Let's Visualize the World with AI and GIS

GIS specialist Sanna Jokela from Mapillary's partner Gispo was invited to give a speech on AI and GIS. This is what she found out, exploring the unfamiliar topic of artificial intelligence.

GIS specialist Sanna Jokela from Mapillary's partner Gispo was invited to give a speech on AI and GIS. This is what she found out, exploring the unfamiliar topic of artificial intelligence. The post appeared originally on the Gispo blog.

AI and GIS

I took part in an AI and urban design event in Turku, Finland, in February, and was honored with an invitation to talk about how to visualize maps using AI. For a moment, I thought I have nothing to give to the subject. Artificial intelligence sounds scary, futuristic, and technical, and I don’t know anything about it. I found out that I did, actually, and there is lots of discussion going on. But related to urban planning? Not so much.

When talking about AI, the first thing people start to think about is the ethical issues. What happens in the future when we are using new methods in urban planning? AI, automated image detection methods, methods in virtual reality (VR), and improved data mining. Whose algorithms are we using; whose view is better than the others? If we teach AI to create city plans, trying to please everyone and ending up with compromises, is the end result at all what the society would need to go onwards? We are not quite there yet but this kind of urban planning with AI is around the corner.

My original talk was about maps and visualization. Current open tools and open datasets linked to location can provide amazing map visualizations to support knowledge-based urban management and also provide views about the "soul maps" of citizens (depending on how open you are using social media).

I used examples from my current favorite visualization artists in Finland: the results of the SPIN Unit research group and the personal blog of Topi Tjukanov. Both use, for example, QGIS in data visualization. And both examples rely on people making visualizations of data created by people, not machines.

"Accessibility fireworks" by Topi Tjukanov Visualization examples by Topi Tjukanov: "Accessibility fireworks"

In these examples, the visualization relies on the human eye: a human detects the beauty of the used color ramps, classifications, and symbols. What if one could decide the best suitable visualization using AI?

Could AI provide us ready-made maps?

My colleague in Gispo, Salla Multimäki, gave me a hint about a fun art AI solution called DeepDreamGenerator. The site uses open code by Google called DeepDream, where one image provides reference for the style and another image how the objects are placed.

What if we provide the algorithm with some aerial or satellite images and a guide map for reference? Of course, we had to test! Pretty awesome! The map maker inside me got quite exited. Here are more DeepDream tests with satellite images by Salla.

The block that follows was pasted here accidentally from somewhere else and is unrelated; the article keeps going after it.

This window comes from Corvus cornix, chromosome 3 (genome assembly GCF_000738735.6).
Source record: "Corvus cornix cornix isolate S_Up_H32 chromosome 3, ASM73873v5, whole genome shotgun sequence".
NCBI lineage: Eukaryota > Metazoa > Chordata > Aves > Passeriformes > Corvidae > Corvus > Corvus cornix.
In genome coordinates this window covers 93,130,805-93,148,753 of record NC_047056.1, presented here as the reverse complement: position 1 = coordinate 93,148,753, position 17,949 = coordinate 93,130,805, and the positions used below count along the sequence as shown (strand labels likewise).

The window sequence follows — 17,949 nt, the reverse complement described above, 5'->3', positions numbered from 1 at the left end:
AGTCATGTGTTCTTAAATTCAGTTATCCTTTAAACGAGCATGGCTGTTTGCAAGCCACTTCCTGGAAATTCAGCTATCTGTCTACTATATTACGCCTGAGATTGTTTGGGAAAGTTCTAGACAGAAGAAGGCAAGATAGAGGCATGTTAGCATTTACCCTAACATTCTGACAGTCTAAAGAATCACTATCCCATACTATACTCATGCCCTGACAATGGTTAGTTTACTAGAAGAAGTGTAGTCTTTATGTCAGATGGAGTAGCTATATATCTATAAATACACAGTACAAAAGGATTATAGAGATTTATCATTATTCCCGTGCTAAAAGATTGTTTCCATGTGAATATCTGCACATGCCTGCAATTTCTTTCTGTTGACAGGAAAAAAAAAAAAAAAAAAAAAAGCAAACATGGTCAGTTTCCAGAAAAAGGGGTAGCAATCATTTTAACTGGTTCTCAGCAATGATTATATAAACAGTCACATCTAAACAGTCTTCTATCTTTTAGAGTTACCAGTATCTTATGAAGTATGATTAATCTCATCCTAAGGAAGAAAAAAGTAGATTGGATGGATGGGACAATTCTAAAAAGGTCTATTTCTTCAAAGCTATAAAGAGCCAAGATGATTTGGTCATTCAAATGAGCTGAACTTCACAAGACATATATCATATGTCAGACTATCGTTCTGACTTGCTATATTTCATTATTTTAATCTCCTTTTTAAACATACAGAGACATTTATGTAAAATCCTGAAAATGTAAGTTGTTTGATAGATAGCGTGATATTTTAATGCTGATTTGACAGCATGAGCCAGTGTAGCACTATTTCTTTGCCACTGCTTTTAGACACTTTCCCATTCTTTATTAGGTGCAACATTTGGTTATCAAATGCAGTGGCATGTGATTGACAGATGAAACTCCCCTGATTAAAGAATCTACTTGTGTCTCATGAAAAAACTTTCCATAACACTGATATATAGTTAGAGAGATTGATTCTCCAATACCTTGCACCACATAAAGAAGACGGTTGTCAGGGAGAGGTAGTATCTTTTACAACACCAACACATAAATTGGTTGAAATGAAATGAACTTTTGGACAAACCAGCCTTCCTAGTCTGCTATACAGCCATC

DeepDream example 1 DeepDream example 2 Tests with visualization of satellite images with DeepDreamGenerator by Salla Multimäki, visualization expert at Gispo

What if we could teach AI what constitutes a "beautiful map"? Would it automatically start providing us with basic maps, background maps, or guide maps without endless and sometimes tedious work with vector data and classification and visualizations? To achieve this, the algorithm should be optimized to do just that.

We still need to teach the machines and that can only be achieved by telling the algorithm what is right and what is wrong. Mapillary is doing just this with improving their image recognition algorithm. They can now detect structures from images like traffic signs, buildings, and vegetation. But still more work is needed in different environments. The work relies on human verifications and thus teaching the algorithm further to detect correctly.

I have myself done aerial image detection (waaay back) and then the reflections and varying pixel values with different images caused quite big problems to detect patterns automatically. Uniting different data sources, image detection methods, and AI, we can probably define structures for urban planning more easily.

From an urban planner viewpoint, the issue is interesting. We have a project with general planners where we plan a database model for them to use in the future. This has led us to start thinking more and more about AI abilities. We asked the general planners how they, for example, define what is a zoning element on the general plan? How do they separate a certain area from another? The answer was that the zoning elements are logical entities that are of suitable size for zoning and regionally coherent. In short, "We just know."

Also, the zoning elements are linked to each other so that if a certain element is not approved, say, by the administrative law, it affects the surrounding zoning elements or the whole plan. How can we teach machines this local knowledge (that we "just know") and make them see the connections between different spatial elements? AI should also take into account the political views and history of the area (do we have all historical plans digitalized?). It is very interesting and I think AI solutions in urban planning will come, but it requires lots of teaching, testing, and new ways of thinking.

If you have any ideas on this, find your local AI enthusiasts and start a discussion. In Finland, we have an AI Society who are activating the discussion. I myself got quite intrigued. Hope to learn more on this!


Some interesting links:

Satellite image detection to predict wealth

AI recognizing changes in the cityscape and providing valuation of demographic change in a region

Good to read (human aspect in AI): mapping's intelligent agents

Aalto University research project: agent-based modelling in urban planning

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